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Illinois General Assembly approves sweeping criminal justice overhaul that would end cash bail, require cops to wear body cameras

Illinois General Assembly approves sweeping criminal justice overhaul that would end cash bail, require cops to wear body cameras

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CHICAGO — State lawmakers on Wednesday passed a sweeping overhaul of the state’s criminal justice system that would end cash bail and eventually require every police officer in the state to be equipped with a body camera.

The measures, approved by narrow margins in the final hours of the Illinois General Assembly’s lame-duck session, were spurred on by the public outcry over the deaths of George Floyd, Breonna Taylor and other African Americans at the hands of police in the last year and represent a signature accomplishment for the Legislative Black Caucus.

The Black Caucus succeeded in passing three of the four pillars of its agenda in just five days. In addition to the criminal justice legislation, the caucus also won approval for wide-ranging measures aimed at addressing inequality in education and economic development.

In another show of its political strength, the House Black Caucus saw one of its own, Rep. Emanuel “Chris” Welch of west suburban Hillside, elected to replace embattled Michael Madigan as speaker, ending the Southwest Side Democrat’s nearly four-decade reign.

The criminal justice measure was approved by the Senate just before 5 a.m., and the House voted in favor in the final hour before the inauguration of the new General Assembly.

The bill needs a signature from Gov. J.B. Pritzker to become law, and on Wednesday afternoon the governor issued a statement praising the legislation while stopping short of saying he would sign it as approved.

“I have long held that an essential mark of good governance is a willingness to change the laws that have failed the people of Illinois,” Pritzker said. “This criminal justice package carries with it the opportunity to shape our state into a lesson in true justice for the nation.”

The bill was the focus of strong opposition from law enforcement groups and labor unions in the opening days of the Legislature’s five-day lame-duck session.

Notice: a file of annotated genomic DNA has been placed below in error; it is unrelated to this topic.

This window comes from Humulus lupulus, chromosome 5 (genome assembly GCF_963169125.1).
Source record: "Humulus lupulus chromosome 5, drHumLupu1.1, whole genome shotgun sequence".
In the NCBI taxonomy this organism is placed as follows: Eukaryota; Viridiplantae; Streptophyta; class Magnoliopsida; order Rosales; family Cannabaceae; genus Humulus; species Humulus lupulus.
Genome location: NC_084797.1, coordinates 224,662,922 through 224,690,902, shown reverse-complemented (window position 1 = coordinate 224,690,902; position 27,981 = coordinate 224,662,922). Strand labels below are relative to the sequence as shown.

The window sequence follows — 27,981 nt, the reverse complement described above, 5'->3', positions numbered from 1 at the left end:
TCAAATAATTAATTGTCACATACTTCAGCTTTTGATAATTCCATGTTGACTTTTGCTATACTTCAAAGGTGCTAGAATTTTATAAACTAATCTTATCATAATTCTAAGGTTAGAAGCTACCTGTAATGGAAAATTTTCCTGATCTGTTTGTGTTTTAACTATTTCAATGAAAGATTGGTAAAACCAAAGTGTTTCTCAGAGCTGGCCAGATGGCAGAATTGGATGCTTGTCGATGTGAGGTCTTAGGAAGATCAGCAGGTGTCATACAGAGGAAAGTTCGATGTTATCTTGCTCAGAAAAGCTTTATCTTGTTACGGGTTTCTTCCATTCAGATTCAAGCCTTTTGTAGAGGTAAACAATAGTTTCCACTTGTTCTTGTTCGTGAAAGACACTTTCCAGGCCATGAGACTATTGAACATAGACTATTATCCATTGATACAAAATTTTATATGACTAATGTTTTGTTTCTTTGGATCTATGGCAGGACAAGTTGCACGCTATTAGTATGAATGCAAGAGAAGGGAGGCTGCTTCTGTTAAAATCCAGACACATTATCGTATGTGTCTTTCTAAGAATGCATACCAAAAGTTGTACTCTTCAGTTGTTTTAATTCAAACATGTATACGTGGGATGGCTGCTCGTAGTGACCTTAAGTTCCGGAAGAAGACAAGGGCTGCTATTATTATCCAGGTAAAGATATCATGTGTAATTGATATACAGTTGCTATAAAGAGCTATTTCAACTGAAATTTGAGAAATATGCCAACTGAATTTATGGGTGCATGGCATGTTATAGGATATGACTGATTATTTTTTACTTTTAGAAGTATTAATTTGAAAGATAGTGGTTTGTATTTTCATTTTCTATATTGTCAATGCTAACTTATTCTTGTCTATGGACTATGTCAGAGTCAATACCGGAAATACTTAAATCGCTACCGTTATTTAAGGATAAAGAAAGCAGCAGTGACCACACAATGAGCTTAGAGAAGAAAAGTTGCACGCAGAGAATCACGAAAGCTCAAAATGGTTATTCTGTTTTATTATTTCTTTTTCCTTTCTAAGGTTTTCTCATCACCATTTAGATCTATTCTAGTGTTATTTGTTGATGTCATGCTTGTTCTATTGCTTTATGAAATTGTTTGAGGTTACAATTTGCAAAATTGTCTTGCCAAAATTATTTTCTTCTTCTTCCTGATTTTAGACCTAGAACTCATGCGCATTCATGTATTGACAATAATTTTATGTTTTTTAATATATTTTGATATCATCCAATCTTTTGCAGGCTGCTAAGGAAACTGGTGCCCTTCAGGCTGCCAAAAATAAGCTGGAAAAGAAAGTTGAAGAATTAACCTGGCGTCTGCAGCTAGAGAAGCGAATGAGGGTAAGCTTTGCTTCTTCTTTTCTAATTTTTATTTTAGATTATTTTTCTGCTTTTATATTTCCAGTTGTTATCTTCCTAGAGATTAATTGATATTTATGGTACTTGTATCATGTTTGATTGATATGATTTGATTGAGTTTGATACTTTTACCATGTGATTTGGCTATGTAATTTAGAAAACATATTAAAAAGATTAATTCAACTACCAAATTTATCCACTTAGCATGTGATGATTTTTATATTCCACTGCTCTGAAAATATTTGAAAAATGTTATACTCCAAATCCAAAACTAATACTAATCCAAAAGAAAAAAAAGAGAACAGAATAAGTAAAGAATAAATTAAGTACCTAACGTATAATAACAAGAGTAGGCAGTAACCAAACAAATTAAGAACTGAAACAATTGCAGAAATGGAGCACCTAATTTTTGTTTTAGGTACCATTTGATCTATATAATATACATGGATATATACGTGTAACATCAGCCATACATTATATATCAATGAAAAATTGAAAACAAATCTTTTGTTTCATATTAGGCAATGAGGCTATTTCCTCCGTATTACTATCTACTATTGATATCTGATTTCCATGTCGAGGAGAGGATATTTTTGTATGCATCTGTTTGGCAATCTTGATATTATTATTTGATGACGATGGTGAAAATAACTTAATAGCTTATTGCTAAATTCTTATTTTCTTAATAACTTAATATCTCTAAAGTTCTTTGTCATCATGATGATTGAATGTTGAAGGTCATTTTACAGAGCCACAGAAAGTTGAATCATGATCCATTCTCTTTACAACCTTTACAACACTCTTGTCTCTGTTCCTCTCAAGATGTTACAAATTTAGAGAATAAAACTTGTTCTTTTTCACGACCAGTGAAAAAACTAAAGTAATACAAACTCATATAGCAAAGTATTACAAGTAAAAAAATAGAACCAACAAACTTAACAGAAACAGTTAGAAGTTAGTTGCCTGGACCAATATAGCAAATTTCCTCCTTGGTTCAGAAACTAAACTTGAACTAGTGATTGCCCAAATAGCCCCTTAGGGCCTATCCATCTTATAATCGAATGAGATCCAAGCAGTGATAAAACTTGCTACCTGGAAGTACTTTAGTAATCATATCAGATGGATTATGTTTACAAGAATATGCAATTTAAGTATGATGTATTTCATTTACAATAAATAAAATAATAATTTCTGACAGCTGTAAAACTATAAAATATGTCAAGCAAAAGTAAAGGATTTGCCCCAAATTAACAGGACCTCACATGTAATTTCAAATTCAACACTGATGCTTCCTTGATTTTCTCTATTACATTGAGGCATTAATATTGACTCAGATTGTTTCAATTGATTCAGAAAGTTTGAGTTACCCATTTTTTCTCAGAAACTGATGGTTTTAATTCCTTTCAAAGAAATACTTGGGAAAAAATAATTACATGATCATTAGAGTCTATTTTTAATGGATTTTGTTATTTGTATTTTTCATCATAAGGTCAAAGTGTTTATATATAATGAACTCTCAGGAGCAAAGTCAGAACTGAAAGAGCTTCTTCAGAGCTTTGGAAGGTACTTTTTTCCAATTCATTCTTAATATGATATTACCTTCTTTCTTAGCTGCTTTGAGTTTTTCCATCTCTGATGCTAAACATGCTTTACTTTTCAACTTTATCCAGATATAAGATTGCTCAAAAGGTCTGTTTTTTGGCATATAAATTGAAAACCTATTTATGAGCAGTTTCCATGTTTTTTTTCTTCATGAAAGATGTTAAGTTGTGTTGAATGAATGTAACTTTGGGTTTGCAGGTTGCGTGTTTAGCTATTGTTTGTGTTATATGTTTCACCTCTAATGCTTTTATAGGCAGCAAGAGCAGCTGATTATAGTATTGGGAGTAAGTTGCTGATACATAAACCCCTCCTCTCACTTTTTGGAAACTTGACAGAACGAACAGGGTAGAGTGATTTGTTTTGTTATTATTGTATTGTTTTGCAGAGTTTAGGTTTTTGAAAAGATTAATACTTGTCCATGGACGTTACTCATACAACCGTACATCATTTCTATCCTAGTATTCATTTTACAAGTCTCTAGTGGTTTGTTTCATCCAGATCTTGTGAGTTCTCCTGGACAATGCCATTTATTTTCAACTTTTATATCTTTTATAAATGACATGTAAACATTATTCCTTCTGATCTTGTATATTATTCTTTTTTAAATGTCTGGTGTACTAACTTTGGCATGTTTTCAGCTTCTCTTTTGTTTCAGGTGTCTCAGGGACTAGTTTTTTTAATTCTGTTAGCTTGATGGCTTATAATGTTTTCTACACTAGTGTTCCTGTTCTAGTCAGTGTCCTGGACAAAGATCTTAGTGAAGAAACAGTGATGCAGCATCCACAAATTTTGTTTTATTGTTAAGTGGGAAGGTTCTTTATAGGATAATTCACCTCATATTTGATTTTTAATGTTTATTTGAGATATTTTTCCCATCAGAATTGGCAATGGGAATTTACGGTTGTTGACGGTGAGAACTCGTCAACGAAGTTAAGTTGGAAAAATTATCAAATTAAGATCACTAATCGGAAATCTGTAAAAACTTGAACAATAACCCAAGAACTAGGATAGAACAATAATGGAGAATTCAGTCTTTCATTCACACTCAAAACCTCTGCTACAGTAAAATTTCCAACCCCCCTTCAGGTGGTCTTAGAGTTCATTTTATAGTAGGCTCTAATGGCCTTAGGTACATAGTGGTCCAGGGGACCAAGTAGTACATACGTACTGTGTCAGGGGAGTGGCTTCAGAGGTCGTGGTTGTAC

The final package approved by the Senate eliminated some of the more controversial measures, including a provision removing protections for police officers in lawsuits alleging civil rights violations, and one that would withhold state funds from municipalities that fail to comply with body-camera requirements.

The package incorporates a proposal from Attorney General Kwame Raoul that would create a more robust system for decertifying officers who engage in misconduct.

The changes weren’t enough to satisfy opponents in law enforcement.

“In the dark of night Illinois legislators made Illinois less safe,” the Illinois Law Enforcement Coalition, a collection of police unions and organizations representing police chiefs and county sheriffs, said in a statement after the Senate’s early-morning vote.

Senate Republicans were unified in opposition, among other objections raising an issue with receiving a new version of the bill that ran more than 700 pages about an hour before it came to the floor for debate.

GOP Sen. Jason Barickman of Bloomington argued that prohibiting the use of cash bail could lead to situations where crimes are committed by people awaiting trial.

“The risk exists that individuals will be released back into the community when, in fact, they have a propensity to commit more crimes, thereby making our communities less safe,” Barickman said.

Supporters note that judges will have discretion to order that people be held if they pose a risk.